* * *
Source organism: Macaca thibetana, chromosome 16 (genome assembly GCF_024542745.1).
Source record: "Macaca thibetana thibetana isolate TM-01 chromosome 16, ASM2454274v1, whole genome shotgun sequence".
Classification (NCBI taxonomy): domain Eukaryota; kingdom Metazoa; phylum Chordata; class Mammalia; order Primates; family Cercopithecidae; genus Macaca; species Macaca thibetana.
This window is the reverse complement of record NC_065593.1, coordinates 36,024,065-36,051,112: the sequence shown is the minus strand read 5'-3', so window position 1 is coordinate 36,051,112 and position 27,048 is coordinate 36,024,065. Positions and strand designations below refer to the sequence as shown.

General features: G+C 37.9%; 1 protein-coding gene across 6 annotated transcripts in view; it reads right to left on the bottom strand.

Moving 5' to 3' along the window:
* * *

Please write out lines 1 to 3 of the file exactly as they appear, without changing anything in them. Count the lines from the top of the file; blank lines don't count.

Source organism: Macaca thibetana, chromosome 16 (genome assembly GCF_024542745.1).
Source record: "Macaca thibetana thibetana isolate TM-01 chromosome 16, ASM2454274v1, whole genome shotgun sequence".
Classification (NCBI taxonomy): domain Eukaryota; kingdom Metazoa; phylum Chordata; class Mammalia; order Primates; family Cercopithecidae; genus Macaca; species Macaca thibetana.